Music, Sweet Music
My heart is bursting. Not only is it my 49thbirthday, I’m sitting in my son’s high school chorus room,
waiting to practice a two-part piano accompaniment to a beautiful song he’ll conduct at their concert next Tuesday.
I stopped at Starbuck’s on the way for a morning boost and bought him some hot chocolate too. Five minutes later I parked in a handicap space, pulled my walker from the back of my car, and set my lap top case on its seat. Only then did I realize I should’ve asked for a drink carrier. Without one, I balanced a full cup in both hands while pushing my walker forward.
As I approached the front door, two tall, football looking high school students held the door. “Thanks for your help,” I offered. “I look ridiculous.”
“Not unless you’re faking,” one replied.
“Oh, I promise I’m not faking.”
With that I entered the grand foyer and approached the front desk.
“I’m never been here before,” I shared with the receptionist.
“Never? Then I need your driver’s license,” she replied.
A few seconds later she asked, “Is today your birthday?”
“Yes!” I smiled. “And I get to share it with my son.”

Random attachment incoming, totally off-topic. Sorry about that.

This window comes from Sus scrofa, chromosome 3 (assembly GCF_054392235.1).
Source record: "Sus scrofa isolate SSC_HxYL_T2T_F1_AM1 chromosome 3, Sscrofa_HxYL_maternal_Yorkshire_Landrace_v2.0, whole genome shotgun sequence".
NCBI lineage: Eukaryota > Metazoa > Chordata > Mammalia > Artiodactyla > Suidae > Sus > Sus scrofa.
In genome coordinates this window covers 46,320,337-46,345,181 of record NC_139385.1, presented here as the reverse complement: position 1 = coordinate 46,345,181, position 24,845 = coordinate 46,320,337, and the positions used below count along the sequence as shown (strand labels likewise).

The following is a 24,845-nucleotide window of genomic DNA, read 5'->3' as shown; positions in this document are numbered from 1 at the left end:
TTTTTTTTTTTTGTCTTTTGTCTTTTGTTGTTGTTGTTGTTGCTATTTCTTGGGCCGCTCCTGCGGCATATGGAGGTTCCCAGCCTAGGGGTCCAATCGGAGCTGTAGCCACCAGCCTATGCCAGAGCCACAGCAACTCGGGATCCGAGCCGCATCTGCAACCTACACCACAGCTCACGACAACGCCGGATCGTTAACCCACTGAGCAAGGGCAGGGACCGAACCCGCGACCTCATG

“Who’s your son?” she inquired.
“Nathan, your assistant choral director.”
Dressed in sparkly butterfly jeans I rarely wear, I wasn’t surprised when she exclaimed, “You don’t look old enough to be his mother!”
While complimented when strangers share that sentiment, it always stirs a funny feeling. I look young, but see through prism lenses others assume are simply distance correcting glasses. My smile is real, but I’m counting the days till a third back surgery will help relieve some of the pain that had me wincing all morning. My heart is bursting, but mostly because it feels like such an accomplishment to just be here. An hour from home by ten in the morning.
Only a few hundred miles from here, thousands of people woke to the reality that a hurricane just washed their lives away. Their homes. Their livelihoods. Their way of life.
But today, I sit in a choral room, in a coffee stained shirt, surrounded by sounds that bring me to tears.
Perhaps, if we all sang our dissent, the cacophony of sound would become bearable.
For now, I’ll celebrate harmony. Voices lifted in unity. Voices with differing opinions about life, liberty, and all that makes our democracy work, that when joined together create bouncing overtones that distract from back pain, vision issues, and coffee stains.
If you don’t have a song of hope that lifts you above the fray, may I suggest you search for one? Or maybe budget for a concert of your choice. While the radio certainly makes music available, pausing to absorb it live, in person, forces a grander pause that transforms the soul.
Here, in the corner of a chorus room on my birthday, I’ve felt the sweet happy only music yields. Thank you, Milton High School Choruses.
About the Author: Susan Schreer Davis lives with her husband, their cat named, Eggs, and the challenging effects of mitochondrialdisease. Learn more about Susan, her latest book and many songs at: www.susanschreerdavis.com